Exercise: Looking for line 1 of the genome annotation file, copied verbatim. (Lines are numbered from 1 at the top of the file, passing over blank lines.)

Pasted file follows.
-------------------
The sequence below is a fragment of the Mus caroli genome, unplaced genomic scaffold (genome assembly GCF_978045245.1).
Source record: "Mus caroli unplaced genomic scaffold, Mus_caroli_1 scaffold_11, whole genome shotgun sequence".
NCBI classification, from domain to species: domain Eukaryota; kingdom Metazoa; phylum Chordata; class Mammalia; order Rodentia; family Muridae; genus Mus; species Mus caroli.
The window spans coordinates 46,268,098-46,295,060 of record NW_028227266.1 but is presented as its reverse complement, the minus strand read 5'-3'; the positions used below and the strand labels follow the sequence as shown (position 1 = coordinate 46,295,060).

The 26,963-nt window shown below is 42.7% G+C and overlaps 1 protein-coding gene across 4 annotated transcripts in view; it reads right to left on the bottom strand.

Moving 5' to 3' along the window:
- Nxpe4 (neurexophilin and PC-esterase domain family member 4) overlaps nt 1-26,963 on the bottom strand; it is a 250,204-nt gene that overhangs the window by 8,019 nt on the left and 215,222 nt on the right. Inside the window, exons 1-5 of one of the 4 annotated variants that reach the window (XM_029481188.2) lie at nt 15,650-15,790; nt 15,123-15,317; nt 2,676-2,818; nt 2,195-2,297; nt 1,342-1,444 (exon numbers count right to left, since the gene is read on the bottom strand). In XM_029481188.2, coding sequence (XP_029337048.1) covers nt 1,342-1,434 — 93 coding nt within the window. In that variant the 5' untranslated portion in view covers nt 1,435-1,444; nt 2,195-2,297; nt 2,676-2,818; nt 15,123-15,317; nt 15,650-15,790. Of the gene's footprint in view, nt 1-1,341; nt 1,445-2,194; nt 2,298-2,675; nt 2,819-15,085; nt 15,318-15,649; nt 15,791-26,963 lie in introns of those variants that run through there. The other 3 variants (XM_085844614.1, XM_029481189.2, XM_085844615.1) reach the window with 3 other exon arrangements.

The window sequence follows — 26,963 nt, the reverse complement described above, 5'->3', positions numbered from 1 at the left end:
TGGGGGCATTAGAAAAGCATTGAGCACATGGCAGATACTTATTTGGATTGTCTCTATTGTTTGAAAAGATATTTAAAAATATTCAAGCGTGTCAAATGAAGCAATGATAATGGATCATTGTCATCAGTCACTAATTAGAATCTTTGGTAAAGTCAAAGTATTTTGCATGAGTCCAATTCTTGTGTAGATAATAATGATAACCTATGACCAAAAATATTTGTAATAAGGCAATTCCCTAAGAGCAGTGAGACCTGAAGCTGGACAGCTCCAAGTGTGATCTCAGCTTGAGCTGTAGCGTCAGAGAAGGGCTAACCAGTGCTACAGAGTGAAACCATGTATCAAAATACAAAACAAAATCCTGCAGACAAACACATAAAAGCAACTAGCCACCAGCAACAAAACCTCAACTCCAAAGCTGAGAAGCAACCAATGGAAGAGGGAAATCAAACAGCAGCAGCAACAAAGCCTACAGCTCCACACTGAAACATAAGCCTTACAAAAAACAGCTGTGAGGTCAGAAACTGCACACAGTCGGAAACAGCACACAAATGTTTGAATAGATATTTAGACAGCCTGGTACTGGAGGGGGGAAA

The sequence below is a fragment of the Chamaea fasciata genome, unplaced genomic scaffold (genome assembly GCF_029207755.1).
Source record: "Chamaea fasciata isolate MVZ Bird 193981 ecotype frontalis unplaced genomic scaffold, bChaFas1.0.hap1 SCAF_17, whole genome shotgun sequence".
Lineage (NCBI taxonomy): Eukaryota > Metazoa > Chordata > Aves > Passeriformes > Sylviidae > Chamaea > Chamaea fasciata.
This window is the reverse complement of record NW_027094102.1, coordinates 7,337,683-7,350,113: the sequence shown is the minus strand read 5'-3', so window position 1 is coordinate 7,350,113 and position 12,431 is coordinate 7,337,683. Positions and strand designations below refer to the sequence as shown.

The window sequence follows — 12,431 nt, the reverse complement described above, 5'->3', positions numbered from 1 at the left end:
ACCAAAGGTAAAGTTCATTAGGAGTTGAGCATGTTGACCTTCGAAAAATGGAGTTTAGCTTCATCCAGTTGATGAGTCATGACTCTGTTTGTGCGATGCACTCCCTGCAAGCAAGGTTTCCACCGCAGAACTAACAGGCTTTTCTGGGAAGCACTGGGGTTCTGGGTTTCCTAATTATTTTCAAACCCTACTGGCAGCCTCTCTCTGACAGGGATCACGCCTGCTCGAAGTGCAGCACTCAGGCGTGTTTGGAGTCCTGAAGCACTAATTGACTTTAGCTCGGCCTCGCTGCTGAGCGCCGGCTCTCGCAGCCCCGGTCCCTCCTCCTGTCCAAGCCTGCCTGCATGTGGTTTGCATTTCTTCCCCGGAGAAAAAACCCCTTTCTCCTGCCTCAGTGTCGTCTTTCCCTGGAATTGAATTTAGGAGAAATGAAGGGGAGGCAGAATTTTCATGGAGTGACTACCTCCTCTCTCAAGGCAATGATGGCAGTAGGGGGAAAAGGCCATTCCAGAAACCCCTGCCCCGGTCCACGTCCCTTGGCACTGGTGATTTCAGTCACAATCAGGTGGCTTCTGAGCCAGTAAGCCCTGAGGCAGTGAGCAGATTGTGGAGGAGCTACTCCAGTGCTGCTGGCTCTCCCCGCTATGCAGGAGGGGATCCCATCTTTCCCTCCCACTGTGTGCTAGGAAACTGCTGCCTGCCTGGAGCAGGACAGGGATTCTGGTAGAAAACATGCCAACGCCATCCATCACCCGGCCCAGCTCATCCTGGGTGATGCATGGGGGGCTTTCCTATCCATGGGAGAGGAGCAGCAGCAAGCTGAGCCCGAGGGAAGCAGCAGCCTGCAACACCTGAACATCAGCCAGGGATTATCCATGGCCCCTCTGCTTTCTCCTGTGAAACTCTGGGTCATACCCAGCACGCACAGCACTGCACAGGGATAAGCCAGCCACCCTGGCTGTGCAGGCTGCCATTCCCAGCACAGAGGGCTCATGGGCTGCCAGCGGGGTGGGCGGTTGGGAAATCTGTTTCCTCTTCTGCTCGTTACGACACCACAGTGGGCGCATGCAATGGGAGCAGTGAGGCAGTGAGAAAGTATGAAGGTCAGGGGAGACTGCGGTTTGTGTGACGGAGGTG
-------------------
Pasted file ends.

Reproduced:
The sequence below is a fragment of the Mus caroli genome, unplaced genomic scaffold (genome assembly GCF_978045245.1).